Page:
Frank Langfitt

Frank Langfitt is NPR's London correspondent. He covers the UK and Ireland, as well as stories elsewhere in Europe. Previously, Langfitt spent five years as an NPR correspondent covering China. Based in Shanghai, he drove a free taxi around the city for a series on a changing China as seen through the eyes of ordinary people. As part of the series, Langfitt drove passengers back to the countryside for Chinese New Year and served as a wedding chauffeur. He also helped a Chinese-American NPR listener hunt for her missing sister in the mountains of Yunnan province.

While in China, Langfitt also reported on the government's infamous black jails — secret detention centers — as well as his own travails taking China's driver's test, which he failed three times.

Before moving to Shanghai, Langfitt was NPR's East Africa correspondent based in Nairobi. He reported from Sudan, covered the civil war in Somalia and interviewed imprisoned Somali pirates, who insisted they were just misunderstood fishermen. During the Arab spring, Langfitt covered the uprising and crushing of the reform movement in Bahrain.

Prior to Africa, Langfitt was NPR's labor correspondent based in Washington, D.C. He covered the 2008 financial crisis, the bankruptcy of General Motors and Chrysler and coalmine disasters in West Virginia.

In 2008, Langfitt also covered the Beijing Olympics as a member of NPR's team, which won an Edward R. Murrow Award for sports reporting. Langfitt's print and visual journalism have also been honored by the Overseas Press Association and the White House News Photographers Association.

Before coming to NPR, Langfitt spent five years as a correspondent in Beijing for The Baltimore Sun, covering a swath of Asia from East Timor to the Khyber Pass.

Langfitt spent his early years in journalism stringing for the Philadelphia Inquirer and living in Hazard, Kentucky, where he covered the state's Appalachian coalfields for the Lexington Herald-Leader. Prior to becoming a reporter, Langfitt dug latrines in Mexico and drove a taxi in his home town of Philadelphia. Langfitt is a graduate of Princeton and was a Nieman Fellow at Harvard.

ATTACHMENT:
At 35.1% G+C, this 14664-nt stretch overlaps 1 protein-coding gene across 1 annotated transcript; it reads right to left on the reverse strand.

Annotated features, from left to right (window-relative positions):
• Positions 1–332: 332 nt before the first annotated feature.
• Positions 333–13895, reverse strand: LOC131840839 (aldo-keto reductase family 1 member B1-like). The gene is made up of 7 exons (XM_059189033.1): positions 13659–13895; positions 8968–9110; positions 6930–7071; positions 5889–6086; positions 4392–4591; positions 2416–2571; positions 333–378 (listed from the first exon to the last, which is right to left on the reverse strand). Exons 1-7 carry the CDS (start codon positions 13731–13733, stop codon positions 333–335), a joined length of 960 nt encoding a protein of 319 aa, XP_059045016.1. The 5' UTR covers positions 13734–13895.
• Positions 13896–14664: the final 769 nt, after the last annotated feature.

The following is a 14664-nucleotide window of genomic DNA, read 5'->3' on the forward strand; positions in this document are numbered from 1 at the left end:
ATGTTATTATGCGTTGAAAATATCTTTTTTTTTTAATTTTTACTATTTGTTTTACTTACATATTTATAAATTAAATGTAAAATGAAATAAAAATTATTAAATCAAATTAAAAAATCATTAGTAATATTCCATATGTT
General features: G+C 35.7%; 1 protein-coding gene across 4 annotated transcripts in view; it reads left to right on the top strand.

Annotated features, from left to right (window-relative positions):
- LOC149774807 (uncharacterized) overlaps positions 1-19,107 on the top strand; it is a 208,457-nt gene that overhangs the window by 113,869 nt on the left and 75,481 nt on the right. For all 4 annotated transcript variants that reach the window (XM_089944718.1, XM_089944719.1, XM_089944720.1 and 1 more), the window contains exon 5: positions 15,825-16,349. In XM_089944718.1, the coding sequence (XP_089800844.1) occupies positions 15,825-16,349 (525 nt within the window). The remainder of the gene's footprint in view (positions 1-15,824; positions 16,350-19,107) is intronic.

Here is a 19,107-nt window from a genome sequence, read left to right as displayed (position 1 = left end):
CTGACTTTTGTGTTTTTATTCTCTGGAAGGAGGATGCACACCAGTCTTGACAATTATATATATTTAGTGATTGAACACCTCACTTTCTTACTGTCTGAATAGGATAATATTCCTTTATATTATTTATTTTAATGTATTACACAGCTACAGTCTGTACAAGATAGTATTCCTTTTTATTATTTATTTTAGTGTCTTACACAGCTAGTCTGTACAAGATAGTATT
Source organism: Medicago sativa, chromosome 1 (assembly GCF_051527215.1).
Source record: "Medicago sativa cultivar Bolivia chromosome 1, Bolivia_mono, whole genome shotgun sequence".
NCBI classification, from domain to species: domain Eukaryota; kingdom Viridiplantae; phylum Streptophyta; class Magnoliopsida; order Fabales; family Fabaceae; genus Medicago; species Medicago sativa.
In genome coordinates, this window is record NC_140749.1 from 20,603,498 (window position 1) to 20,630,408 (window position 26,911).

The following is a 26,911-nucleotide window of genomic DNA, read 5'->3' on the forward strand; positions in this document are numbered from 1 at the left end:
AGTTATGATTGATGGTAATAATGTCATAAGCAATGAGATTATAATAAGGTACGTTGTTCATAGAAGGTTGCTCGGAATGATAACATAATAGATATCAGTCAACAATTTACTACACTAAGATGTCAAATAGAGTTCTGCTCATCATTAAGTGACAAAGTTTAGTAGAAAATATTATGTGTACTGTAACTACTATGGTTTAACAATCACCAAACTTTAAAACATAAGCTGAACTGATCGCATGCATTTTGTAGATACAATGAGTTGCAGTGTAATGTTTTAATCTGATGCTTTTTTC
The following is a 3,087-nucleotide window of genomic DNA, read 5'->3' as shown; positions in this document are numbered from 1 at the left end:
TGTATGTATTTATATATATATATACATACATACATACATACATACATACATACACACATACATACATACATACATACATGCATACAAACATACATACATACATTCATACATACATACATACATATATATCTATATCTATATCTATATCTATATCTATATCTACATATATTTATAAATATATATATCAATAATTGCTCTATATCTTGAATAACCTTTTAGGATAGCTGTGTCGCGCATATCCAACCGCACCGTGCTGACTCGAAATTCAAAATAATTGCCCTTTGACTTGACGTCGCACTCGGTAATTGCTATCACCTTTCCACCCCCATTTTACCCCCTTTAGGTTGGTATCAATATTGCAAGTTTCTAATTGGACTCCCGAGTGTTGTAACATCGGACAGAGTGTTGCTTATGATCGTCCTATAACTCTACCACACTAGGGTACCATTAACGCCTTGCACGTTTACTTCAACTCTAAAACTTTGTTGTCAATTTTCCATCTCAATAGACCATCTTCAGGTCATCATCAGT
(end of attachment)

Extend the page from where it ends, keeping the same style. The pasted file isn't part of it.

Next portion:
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The Weinstein effect is also taking hold in London. Charges of sexual harassment at the Palace of Westminster threaten the already fragile government of Prime Minister Theresa May. NPR's Frank Langfitt reports from London.

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One looming question in Europe has been, what's Brexit going to feel like? Well, some Irish businesses are finding out. They've been clobbered by a fall in the pound, the U.K. currency. NPR's Frank Langfitt reports from County Donegal, Ireland.

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The Nobel Peace Prize was announced this morning in Oslo.

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British Prime Minister Theresa May gave one of the most important speeches of her political career Wednesday morning. It could not have gone much worse.

The speech, which she delivered to a packed audience of her fellow Conservative Party members in Manchester, started reasonably well — until a prankster approached the stage. The man handed the leader of the United Kingdom a P-45 form, the British equivalent of a pink slip.

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Jacob Rees-Mogg set a record for the longest word spoken in the British Parliament in 2012. The Conservative Party lawmaker aimed this hifalutin insult at the European Court of Justice:

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